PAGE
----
Orlando Regional Medical Center

Orlando Health Heart Institute replaces heart valves without open-surgery

Multidisciplined team offers FDA’s first approved artificial aortic heart valve


Sabrina Childress

ORLANDO, Fla. (August 03, 2012) --- Doctors at the Orlando Health Heart Institute are taking a new route to a patient’s heart valve and giving new hope to patients once considered ‘too sick’ for surgery. The medical team recently began using the first artificial heart valve approved by the U.S. Food and Drug Administration, to replace a narrowed heart valve by going through a leg artery instead of a traditional open heart surgery.

The procedure, transcatheter aortic valve replacement (TAVR), is designed for high-risk patients living with severe chest pain, congestive heart failure (including shortness of breath, fatigue, and edema) and other symptoms of aortic stenosis — an age-related heart disease developed when calcium deposits cause the aortic valve to narrow, forcing the heart to work harder to pump enough blood through the smaller opening.

“TAVR opens up the possibility of aortic valve replacement to patients previously considered inoperable and may prolong their life and improve their symptoms,” said Deepak Vivek, MD, Director, Orlando Health Heart Institute Heart Valve Center. “For most patients, once symptoms from aortic stenosis develop, death occurs within a couple of years. Having an alternative to save lives and improve the quality of lives is vital to caring for patients with heart disease – which remains the leading cause of death for men and women in our country.”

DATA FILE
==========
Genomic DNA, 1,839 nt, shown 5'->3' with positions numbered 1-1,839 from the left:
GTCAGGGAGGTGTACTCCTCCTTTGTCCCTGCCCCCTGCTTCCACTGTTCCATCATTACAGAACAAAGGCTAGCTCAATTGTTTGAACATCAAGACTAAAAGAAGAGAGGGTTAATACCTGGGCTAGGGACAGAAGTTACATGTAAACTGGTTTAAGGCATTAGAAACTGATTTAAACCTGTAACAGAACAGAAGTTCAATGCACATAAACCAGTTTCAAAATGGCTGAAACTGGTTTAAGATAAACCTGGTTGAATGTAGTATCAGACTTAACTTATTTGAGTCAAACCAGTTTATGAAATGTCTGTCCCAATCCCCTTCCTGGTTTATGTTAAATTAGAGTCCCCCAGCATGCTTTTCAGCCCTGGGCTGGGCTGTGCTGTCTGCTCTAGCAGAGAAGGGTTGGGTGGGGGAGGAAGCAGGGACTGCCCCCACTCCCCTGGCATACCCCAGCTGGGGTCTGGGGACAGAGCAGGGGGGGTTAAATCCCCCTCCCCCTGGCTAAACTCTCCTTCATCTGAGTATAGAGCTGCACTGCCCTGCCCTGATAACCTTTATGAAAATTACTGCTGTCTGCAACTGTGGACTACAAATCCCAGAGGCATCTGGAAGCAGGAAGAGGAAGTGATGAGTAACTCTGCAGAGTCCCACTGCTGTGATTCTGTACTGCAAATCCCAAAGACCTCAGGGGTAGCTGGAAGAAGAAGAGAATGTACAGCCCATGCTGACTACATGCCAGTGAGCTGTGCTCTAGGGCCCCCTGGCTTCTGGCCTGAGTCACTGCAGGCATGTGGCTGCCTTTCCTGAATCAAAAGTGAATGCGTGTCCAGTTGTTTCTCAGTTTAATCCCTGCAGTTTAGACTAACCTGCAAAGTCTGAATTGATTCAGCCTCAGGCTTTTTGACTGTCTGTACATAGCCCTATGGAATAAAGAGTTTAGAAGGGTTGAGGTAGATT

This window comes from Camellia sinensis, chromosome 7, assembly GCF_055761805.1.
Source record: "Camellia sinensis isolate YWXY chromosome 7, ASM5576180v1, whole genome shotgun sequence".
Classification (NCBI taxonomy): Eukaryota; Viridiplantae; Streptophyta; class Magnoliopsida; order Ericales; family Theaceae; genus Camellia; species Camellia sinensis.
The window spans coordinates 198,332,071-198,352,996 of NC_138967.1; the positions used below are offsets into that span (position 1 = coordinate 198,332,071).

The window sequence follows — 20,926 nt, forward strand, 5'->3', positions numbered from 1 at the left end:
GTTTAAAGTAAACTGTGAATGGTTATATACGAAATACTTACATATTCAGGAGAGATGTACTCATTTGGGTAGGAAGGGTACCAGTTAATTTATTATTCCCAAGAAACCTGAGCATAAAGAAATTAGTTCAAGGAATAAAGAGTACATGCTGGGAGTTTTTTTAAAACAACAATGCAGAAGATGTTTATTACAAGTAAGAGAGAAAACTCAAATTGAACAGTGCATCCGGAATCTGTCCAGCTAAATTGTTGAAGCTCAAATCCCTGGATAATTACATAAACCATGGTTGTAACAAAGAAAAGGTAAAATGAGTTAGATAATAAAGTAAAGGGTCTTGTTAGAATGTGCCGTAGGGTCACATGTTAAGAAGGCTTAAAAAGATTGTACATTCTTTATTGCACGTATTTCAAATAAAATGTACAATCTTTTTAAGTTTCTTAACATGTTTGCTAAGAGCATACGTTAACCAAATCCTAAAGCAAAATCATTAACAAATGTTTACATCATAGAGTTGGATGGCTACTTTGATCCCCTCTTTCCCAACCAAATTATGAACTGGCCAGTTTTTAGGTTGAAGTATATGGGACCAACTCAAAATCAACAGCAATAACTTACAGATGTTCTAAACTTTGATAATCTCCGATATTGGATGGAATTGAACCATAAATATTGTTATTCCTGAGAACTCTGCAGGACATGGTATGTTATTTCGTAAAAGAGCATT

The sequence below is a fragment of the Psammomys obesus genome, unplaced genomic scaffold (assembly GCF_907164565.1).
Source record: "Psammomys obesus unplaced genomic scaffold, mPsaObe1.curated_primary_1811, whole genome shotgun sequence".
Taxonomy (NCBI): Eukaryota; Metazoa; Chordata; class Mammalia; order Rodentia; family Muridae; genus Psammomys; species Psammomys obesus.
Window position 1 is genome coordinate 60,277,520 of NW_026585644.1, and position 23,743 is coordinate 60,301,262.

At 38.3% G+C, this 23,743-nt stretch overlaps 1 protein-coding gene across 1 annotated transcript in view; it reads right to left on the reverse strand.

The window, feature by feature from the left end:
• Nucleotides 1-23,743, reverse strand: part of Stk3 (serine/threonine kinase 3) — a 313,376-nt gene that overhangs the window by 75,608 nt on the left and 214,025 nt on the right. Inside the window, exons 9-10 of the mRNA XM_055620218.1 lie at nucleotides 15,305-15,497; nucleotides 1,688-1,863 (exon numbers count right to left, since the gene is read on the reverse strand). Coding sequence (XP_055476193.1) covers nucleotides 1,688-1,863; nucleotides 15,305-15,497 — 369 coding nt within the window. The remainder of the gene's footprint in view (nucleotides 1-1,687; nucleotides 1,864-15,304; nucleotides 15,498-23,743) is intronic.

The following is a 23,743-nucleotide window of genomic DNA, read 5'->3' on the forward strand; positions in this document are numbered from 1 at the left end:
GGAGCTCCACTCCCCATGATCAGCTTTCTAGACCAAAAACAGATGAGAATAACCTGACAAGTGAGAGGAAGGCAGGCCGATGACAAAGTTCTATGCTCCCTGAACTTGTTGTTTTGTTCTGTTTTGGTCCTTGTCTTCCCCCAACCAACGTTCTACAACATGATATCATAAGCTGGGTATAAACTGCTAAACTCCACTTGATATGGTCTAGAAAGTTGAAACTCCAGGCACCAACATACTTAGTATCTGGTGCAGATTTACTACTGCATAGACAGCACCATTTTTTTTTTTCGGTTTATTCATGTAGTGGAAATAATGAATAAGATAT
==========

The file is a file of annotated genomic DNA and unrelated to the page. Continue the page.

Current research supports the potential benefits to patients.

“A recent trial (THE PARTNER TRIAL: Placement of AoRTic TraNscathetER Valve Trial) demonstrated that TAVR significantly reduces the risk of death and symptoms of congestive heart failure,” said Dr. Vivek.

Prior to TAVR, patients would have little chance for relief from medical symptoms and improvement of quality of life.

“Our goal is to help patients return to their level of functioning prior to developing aortic stenosis,” said Dr. Vivek.

The artificial valve, called the Sapien THV and manufactured by Edwards Lifesciences, is made of cow heart tissue and a polyethylene skirt and is supported with a stainless steel mesh frame. To replace the diseased valve, the artificial valve is delivered through a catheter, inserted through a small cut in the leg. The new valve is released from the catheter, expanded with a balloon and is immediately functional.

“Offering TAVR is a collaborate and innovative approach, bringing together the expertise and experience of our doctors, nurses and other clinicians to provide the best care for our patients,” said Jeffrey Bott, MD, chair, Thoracic Surgery at Orlando Regional Medical Center. “The new approach is part of our continued efforts to provide effective alternative treatment options for patients who cannot undergo open heart surgery.”

The Heart Institute’s Valve Center is part of Orlando Health’s new model of care that puts the patient first by promoting seamless coordination of all aspects of the patient experience, is made up of cardiologists, cardiac surgeons, radiologists, anesthesiologists and other clinicians who work together to evaluate options to treat high-risk patients with aortic stenosis.